Dearest Bankers, when you and your buddies and their pals and the other gangs have passed off their proceeds as legal revenues, it adds to every wondrous money-bubble you fatten. Every drug dollar that goes into a stock-listed company factors many times over in stockholder value. At least, as long as the bubble keeps blowing and growing.

And why ever stop? You can leverage and option and triple-hedge to the stratosphere. Every dollar counts twice, then ten times, then thirty. The bubble keeps growing. Never mind that it pops! Won't I know to be first out of the market, before it does? (A common signal for a "correction" is the election of a Republican president. That's why they call it Smart Republican Money.)

Never mind how badly the bubbles pops! To those at the top, the ones who are hurt are mere animals. We rule, we just keep pumping it. And pumping it.

As my man Ruppert has said: America isn't high on drugs. It's high on drug money.

NOW ORDER THE BOOK "DRUG WAR" BY DAN RUSSELL
http://www.drugwar.com/dwindex.shtm
Monumental. Novelistic. Paradigm-shifting. Deep and moving. Personal. Covers centuries. Academic. Tells the hidden history of America itself. Best book I've read in the last two years. Thank you, Dan Russell.
Printer Friendly | Permalink |  | Top
leftofthedial Donating Member (1000+ posts) Send PM | Profile | Ignore Mon Apr-18-05 04:58 PM
Response to Original message
1. nice rant
Printer Friendly | Permalink |  | Top
 
porphyrian Donating Member (1000+ posts) Send PM | Profile | Ignore Mon Apr-18-05 05:01 PM
Response to Original message
2. B...but how would the prison industrial complex self-perpetuate...
Edited on Mon Apr-18-05 05:01 PM by porphyrian
...without the "drug war?" If we put mandatory minimum sentences on alcohol-related crimes, politicians and their families run the risk of imprisonment. What about the stock holders?

On Edit: "families" not "familys"
Printer Friendly | Permalink |  | Top
 
Lydia Leftcoast Donating Member (1000+ posts) Send PM | Profile | Ignore Mon Apr-18-05 05:02 PM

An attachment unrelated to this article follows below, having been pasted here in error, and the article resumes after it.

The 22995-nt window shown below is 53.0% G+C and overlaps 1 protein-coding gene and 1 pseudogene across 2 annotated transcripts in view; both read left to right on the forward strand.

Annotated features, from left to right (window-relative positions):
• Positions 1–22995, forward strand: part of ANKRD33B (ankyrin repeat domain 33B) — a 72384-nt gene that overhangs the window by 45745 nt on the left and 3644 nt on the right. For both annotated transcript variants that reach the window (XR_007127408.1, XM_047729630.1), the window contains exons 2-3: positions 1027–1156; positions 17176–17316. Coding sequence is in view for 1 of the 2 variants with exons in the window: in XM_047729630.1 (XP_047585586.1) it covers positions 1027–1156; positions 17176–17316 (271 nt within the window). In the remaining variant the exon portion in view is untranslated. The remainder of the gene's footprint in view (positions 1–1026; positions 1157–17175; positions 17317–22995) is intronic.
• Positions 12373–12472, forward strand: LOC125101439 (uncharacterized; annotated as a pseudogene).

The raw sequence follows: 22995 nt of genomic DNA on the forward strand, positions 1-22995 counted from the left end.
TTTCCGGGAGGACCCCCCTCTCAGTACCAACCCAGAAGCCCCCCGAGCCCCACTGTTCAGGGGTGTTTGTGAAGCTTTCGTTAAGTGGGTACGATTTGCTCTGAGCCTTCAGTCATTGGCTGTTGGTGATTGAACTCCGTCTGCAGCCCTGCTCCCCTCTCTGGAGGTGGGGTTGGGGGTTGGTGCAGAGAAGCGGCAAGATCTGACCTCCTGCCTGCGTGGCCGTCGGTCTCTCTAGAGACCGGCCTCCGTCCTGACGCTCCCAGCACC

Response to Original message
3. Great rant!
I have never used illegal drugs myself except for a little experimentation with marijuana back in grad school, but I can see the racist and classist assumptions behind the drug war.

Yes, meth (the drug that is currently in the news) is bad stuff and wreaks havoc on your body, as I saw when I worked with street kids, but it wasn't a problem before the elites declared economic war on farmers and blue collar workers.

If the best thing you can reasonably hope for is an $8/hour job (that $1280 a month before taxes), then the prospect of making big bucks by selling methamphetamines must be nearly irresistible. Nobody seems to be talking about that, just about the "bad people" who run the meth labs.

Meth addicts and crack addicts and other kinds of blue collar and underclass addicts are the people with nothing to lose, the casualties of the de-industrialization of America and the destruction of family farms and rural communities.
Printer Friendly | Permalink |  | Top
 
MountainLaurel Donating Member (1000+ posts) Send PM | Profile | Ignore Thu Apr-21-05 01:11 PM
Response to Reply #3
42. Something else about meth
It only drew federal attention when middle-class white kids in the Midwest and California housewives started using it. No one gave a crap when it was truckers and meatpackers being provided with it by their employers or bikers cooking it in the desert.
Printer Friendly | Permalink |  | Top
 
Don Claybrook Donating Member (1000+ posts) Send PM | Profile | Ignore Mon Apr-18-05 05:04 PM
Response to Original message
4. Wonderful post
Thanks for taking the time to get all of this good information out there. I agree with you completely, and then some.
Printer Friendly | Permalink |  | Top
 
firefox Donating Member (1000+ posts) Send PM | Profile | Ignore Mon Apr-18-05 05:05 PM
Response to Original message
5. Yeap, and the criminals are in government.
Edited on Mon Apr-18-05 05:06 PM by firefox
Free Cannabis For Everyone and end the drug war.
Printer Friendly | Permalink |  | Top
 
Imperialism Inc. Donating Member (1000+ posts) Send PM | Profile | Ignore Mon Apr-18-05 05:14 PM
Response to Original message
6. As per your Second item it should be
called "The War on Some Drugs"
I think you nailed it. I can't really add any more :) But wanted to give it a kick.

Printer Friendly | Permalink |  | Top
 
Kazak Donating Member (1000+ posts) Send PM | Profile | Ignore Mon Apr-18-05 05:20 PM
Response to Original message
7. Nominated...
:thumbsup:
Printer Friendly | Permalink |  | Top
 
AliceWonderland Donating Member (1000+ posts) Send PM | Profile | Ignore Mon Apr-18-05 07:53 PM
Response to Reply #7
10. I second that nomination